2Image findings
In addition to confirming the diagnosis via panendoscopy, staging was performed using contrast enhanced CT of the neck and thorax, as well as sonography of the abdomen. There were no signs of distant metastasis. In the cross sectional imaging, cervical lymph nodes were found to be unremarkable overall, but a follow-up was recommended for a node in the level IIb due to a diameter of 9 mm. In addition, sonography of the neck was performed. Conventional sonography revealed a cN0 status, and the lymph node described in the CT scan did not appear suspicious on the B-scan (see Figure 1). The suspected tumor was classified as cT1cN0cM0 (UICC Stage II) at this point.

As part of a prospective study on the use of elastography in the primary staging of head and neck cancer patients, the lymph nodes that could be visualized sonographically in the patient were also examined using shear wave elastography. The measurements were taken in four quadrants (see Figure 2). Increased stiffness values were repeatedly found for the node described, particularly in the second quadrant (see Figure 3).
Carcinoma of the left tongue (pT2pN2bcM0, UICC Stage IVA) with lymph node metastases in two of ten removed lymph nodes.
Head and neck squamous cell carcinoma (HNSCC) is one of the most common tumor entities worldwide, with frequent lymphatic metastasis in advanced stages (1,2). Regardless of the chosen method, 20-30% of lymph node metastases are not detected during primary staging (3,4). As a result, elective neck dissection is often performed even in a cN0 stage (5,6). Thus, there is a need for improved imaging to determine the best individual therapy for a patient.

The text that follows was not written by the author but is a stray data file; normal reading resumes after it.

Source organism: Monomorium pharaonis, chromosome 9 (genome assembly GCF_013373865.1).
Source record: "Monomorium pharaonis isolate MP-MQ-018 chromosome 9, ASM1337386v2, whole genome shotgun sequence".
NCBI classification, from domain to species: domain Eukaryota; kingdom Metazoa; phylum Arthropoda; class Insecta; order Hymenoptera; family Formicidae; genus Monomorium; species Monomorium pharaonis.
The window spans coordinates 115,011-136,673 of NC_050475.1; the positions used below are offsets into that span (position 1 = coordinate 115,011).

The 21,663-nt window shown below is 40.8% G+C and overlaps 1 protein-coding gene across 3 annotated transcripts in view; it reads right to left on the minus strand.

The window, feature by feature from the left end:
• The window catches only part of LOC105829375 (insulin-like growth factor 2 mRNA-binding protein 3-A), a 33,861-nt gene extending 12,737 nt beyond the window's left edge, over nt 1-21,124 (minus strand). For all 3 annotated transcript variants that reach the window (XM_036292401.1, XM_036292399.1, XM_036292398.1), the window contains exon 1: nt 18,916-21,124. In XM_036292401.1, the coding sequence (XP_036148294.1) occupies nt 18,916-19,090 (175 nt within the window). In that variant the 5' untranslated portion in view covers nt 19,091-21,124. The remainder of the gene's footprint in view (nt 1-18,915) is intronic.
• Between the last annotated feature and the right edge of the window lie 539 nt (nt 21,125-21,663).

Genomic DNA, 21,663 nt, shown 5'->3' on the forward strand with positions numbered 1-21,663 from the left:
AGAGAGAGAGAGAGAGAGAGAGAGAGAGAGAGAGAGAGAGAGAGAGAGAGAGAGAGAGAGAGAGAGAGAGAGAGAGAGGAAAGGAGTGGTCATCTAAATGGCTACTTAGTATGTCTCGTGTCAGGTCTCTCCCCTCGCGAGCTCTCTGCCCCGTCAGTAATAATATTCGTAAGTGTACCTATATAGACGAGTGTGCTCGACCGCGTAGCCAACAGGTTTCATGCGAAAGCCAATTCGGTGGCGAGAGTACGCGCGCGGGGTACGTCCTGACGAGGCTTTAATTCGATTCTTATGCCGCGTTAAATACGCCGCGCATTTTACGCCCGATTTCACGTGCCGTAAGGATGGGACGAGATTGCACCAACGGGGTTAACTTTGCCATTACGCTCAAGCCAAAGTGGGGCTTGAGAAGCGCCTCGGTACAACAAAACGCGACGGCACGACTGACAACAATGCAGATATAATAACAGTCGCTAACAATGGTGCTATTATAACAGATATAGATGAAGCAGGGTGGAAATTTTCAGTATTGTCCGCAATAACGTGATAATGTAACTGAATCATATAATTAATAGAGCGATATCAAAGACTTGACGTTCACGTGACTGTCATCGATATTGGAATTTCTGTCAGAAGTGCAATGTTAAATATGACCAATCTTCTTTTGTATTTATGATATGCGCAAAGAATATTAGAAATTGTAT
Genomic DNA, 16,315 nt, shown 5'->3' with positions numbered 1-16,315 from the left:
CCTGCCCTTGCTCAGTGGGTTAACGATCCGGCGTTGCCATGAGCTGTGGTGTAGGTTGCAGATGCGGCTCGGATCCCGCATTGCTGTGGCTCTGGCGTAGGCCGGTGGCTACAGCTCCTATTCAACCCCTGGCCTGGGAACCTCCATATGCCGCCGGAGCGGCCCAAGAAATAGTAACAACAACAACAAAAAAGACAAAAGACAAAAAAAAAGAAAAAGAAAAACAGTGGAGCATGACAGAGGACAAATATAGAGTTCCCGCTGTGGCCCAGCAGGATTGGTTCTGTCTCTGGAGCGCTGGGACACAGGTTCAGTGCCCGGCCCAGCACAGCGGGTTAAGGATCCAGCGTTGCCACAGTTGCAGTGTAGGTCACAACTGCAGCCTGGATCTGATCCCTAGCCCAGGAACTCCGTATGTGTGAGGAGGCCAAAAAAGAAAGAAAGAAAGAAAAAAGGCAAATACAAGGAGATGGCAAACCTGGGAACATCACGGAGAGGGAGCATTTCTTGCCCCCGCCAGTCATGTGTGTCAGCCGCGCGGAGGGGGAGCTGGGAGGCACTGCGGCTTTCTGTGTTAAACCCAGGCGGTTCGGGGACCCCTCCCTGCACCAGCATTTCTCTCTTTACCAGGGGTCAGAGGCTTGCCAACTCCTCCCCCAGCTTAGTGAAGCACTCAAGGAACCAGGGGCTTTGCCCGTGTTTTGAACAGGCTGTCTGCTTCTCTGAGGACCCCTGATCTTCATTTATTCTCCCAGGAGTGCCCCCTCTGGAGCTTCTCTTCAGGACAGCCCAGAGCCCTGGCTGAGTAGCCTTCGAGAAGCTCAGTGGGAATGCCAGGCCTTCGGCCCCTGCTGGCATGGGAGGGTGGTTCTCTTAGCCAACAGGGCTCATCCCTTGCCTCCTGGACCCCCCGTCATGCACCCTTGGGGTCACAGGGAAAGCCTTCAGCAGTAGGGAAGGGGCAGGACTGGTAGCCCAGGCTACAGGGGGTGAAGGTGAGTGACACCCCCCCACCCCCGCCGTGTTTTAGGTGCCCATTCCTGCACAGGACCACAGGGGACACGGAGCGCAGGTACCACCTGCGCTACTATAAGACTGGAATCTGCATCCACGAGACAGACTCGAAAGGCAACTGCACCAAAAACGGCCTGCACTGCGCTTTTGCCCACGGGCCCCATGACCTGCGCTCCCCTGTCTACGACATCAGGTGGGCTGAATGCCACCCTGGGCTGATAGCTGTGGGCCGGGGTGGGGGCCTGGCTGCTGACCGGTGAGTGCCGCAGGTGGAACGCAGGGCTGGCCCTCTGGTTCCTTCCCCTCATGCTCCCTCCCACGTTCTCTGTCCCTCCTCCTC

Shear wave elastography offers a possible approach for this. An acoustic signal is used to generate shear waves, the propagation speed of which is then measured and displayed graphically. In addition, "regions of interest" can be defined for which the propagation speed is then measured (7). Recent studies show promising results in using elastography to achieve improved differentiation between benign and malignant nodes, particularly in small cervical lymph nodes (8,9). However, established, non device- and manufacturer-dependent reference values are still lacking.